Recovering carbon dioxide as raw material for polyurethanes

Article
VTT
Tutkimusprofessori Juha Lehtonen (kuvalähde: Åbo Akademi)

Polyols are specialty chemicals currently made from fossil raw materials and used, among other applications, in the manufacture of polyurethane. VTT and its business partners are developing a way to produce climate-friendly polyol products from recovered bio-based carbon dioxide and hydrogen. 

In the BECCU project funded by Business Finland, VTT and a large number of Finnish companies are jointly developing a manufacturing process that can be used to recover carbon dioxide generated in bioenergy production and use it as a raw material for specialty chemicals, particularly polyols.

If the two-year BECCU project launched at the beginning of 2020 achieves its goal, the production of polyurethane from climate-friendly polyols will be possible in the future. Polyurethane is used in the construction industry, adhesives and many everyday products. 

– Our profitability calculations look promising, and after the project, we aim to continue the development with our business partners by piloting the process and production. We strongly believe that this technology can be commercialised, says Research Professor Juha Lehtonen from VTT, responsible for leading the BECCU project.

From polyols to raw-materials for polyurethanes

– The production of bioenergy generates carbon dioxide when industry side-streams are combusted or liquid biofuels or biomethane are produced. In our concept, carbon dioxide is recovered and purified from bio-based industrial emissions. In addition to carbon dioxide, hydrogen is needed. It is either produced via electrolysis with the help of renewable electricity or by using certain by-product streams. Carbon dioxide and hydrogen ultimately form polyols through a multi-stage chemical process, says Lehtonen.

– Polyols are the main product studied in our project. They serve as raw material for polyurethanes, which are widely used in various construction products, such as insulation materials. Polyurethanes are also used in adhesives, everyday products such as shoes and many car parts.

Towards carbon neutrality

Polyol products already exist on a small commercial scale, but only about 30% of their carbon comes from carbon dioxide. The remaining raw materials are fossil-based. 

– Our project is unique in that sense that all the carbon of the polyol comes from recovered carbon dioxide, Lehtonen emphasises.

As the recovered carbon dioxide is derived from bio-based emissions and various end-products made from polyurethane have a long life-cycle, at best this manufacturing concept allows us to capture and bind carbon dioxide for decades that would otherwise be released to air.
 

Finnfoam invests in environmentally friendly insulation materials

Finnfoam, a manufacturer of thermal insulation products, is one of the companies participating in the BECCU project. Located in Salo, the company is an established expert in the recycling of carbon dioxide. 

– Finnfoam has always been involved in developing more environmentally friendly ways of building society. In 1999, we were the first in the world to use 100% recycled carbon dioxide throughout our production. We are also involved in Kleener Power Solutions Oy, which is developing an environmentally friendly way to recover carbon dioxide directly from power plant chimneys. The use of carbon dioxide as raw material for plastics is thus an extension of the development efforts we have made for the environment over the past 20 years, says Henri Nieminen, Managing Director of Finnfoam.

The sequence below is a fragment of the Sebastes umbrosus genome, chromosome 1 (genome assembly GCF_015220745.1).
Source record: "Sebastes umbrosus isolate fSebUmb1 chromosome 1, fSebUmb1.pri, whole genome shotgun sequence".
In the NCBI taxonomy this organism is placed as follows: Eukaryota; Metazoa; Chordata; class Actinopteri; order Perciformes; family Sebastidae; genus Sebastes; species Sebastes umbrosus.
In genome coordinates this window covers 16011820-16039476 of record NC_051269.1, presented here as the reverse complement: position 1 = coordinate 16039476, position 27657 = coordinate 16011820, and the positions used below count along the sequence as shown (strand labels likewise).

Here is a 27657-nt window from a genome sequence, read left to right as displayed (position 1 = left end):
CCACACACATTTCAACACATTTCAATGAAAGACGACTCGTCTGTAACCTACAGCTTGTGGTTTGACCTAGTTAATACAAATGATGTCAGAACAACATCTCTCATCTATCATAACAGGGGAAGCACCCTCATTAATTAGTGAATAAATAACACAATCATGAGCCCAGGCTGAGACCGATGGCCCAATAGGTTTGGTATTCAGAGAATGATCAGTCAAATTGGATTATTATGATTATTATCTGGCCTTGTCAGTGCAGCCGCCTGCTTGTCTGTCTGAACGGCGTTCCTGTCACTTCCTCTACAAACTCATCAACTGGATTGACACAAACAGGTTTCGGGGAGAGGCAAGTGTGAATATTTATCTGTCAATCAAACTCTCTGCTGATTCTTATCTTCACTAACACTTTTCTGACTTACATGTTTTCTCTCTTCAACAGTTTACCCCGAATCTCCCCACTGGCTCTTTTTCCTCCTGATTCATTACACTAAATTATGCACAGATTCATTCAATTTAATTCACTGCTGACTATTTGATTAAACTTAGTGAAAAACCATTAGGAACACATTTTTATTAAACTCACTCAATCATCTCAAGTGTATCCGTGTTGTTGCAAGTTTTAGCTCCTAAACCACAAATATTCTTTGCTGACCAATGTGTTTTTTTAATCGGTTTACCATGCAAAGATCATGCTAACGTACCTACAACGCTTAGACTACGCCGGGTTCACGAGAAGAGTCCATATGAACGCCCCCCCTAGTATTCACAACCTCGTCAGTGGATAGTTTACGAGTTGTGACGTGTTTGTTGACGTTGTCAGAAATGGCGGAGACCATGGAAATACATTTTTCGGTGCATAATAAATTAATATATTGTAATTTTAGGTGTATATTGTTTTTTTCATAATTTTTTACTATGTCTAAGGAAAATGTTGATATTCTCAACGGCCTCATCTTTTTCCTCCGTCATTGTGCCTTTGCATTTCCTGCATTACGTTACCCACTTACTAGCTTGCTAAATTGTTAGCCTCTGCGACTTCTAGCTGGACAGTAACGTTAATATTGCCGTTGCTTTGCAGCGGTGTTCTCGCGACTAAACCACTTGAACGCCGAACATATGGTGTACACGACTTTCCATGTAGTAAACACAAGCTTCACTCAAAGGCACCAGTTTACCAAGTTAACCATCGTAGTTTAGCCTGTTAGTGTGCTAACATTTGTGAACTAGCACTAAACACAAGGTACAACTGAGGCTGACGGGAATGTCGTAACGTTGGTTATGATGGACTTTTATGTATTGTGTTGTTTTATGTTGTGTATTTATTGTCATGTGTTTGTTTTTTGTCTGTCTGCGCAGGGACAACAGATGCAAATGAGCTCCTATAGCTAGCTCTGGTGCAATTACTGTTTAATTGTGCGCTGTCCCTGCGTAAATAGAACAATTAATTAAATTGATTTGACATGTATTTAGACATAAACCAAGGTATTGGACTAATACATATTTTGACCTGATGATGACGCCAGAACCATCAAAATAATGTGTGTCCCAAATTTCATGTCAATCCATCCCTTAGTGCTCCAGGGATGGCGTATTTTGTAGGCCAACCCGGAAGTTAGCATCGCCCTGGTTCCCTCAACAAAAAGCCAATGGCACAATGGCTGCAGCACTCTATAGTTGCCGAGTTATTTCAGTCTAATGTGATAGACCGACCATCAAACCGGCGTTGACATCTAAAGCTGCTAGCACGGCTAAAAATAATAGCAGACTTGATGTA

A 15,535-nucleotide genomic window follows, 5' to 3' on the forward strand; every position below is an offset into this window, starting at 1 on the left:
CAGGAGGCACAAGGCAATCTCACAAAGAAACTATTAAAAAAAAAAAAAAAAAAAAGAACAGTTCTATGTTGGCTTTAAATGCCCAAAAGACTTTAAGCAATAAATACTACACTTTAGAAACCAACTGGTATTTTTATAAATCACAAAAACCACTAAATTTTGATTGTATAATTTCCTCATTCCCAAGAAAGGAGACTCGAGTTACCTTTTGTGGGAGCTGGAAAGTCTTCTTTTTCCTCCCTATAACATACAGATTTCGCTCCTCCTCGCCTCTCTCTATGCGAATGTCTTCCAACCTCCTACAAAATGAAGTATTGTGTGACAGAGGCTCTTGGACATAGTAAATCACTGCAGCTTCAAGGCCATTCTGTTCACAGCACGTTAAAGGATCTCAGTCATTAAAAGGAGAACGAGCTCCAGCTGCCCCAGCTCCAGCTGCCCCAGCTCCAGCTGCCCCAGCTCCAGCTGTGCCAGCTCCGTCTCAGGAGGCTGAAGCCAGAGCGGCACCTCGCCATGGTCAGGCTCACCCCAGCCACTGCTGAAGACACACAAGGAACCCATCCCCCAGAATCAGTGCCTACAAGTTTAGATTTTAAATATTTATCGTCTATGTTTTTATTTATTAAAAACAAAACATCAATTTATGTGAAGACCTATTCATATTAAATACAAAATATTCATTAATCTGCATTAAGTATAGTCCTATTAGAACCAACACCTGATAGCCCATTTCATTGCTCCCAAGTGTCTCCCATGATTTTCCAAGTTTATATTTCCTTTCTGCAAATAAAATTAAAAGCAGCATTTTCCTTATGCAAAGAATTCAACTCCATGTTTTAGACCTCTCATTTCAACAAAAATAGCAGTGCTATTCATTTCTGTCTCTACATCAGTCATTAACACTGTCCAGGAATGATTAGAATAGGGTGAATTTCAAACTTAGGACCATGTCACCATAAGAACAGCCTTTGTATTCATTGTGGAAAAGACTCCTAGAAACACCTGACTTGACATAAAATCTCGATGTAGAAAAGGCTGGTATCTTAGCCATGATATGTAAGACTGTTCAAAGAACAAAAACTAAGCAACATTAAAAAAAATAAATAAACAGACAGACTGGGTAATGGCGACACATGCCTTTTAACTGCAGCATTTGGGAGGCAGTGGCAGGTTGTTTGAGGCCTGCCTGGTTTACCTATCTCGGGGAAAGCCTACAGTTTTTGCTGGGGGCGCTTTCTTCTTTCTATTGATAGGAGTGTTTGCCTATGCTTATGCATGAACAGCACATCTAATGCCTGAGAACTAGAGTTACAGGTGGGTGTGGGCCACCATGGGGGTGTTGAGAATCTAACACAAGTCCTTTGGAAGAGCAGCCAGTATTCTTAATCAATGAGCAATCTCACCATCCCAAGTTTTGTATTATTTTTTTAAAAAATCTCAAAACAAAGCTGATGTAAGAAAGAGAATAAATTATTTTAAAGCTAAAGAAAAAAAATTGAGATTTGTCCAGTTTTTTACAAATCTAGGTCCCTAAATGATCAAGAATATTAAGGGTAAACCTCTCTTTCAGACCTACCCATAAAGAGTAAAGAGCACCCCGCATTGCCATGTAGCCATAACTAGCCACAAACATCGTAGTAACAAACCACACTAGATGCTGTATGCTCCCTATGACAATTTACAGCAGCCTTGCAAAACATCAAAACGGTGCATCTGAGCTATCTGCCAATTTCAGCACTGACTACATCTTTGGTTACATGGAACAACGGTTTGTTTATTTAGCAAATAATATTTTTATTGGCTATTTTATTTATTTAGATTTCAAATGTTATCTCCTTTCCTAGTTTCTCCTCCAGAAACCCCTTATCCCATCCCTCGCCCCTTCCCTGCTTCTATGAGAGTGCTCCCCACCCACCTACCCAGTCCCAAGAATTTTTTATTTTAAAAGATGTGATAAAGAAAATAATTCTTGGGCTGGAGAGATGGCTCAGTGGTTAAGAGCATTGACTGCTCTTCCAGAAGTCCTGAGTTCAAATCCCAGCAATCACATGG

– We already have a great deal of expertise in the production of polyols using both plastic and bio-based waste as raw material. We do not have the competence to use carbon dioxide as raw material for polyols yet, but we soon will, Nieminen says.

Henri Nieminen, Managing Director of Finnfoam

Henri Nieminen

Thermal insulation saves energy

The share of polyurethane-based products in Finnfoam’s production is increasing. The company’s chemists have been developing the fire-retadant properties of PU products for many years. 

– Polyisocyanurate (PIR) has started to become more widely used in PU insulations. The benefits of PIR insulation include good thermal insulation capacity and fire safety, as PIR insulation does not burn by itself, but carbonises into a foam that continues to insulate heat. PIR insulation can easily last for 500 years in the structures.

Today’s consumers are already capable of demanding climate-friendly thermal insulation. Instead of green washing, the focus is now on real environmental achievements. 

 – The cleanest and most environmentally friendly form of energy is saved energy. Thermal insulation products save the largest amount of energy in the world, so choosing to install twice as much insulation is a much bigger contribution to the environment than focusing on different types of thermal insulation, says Nieminen.

New types of biomaterials

Companies involved in the BECCU project also work on their own parallel projects. 

– Our project develops thermoplastically ductile biomaterials similar to plastics. Their raw material is food ingredients that cannot be used by human or animal bodies. No fields need to be removed from food production because of these environmentally friendly biomaterials, says Nieminen.

Share
Juha Lehtonen

Juha Lehtonen

Research Professor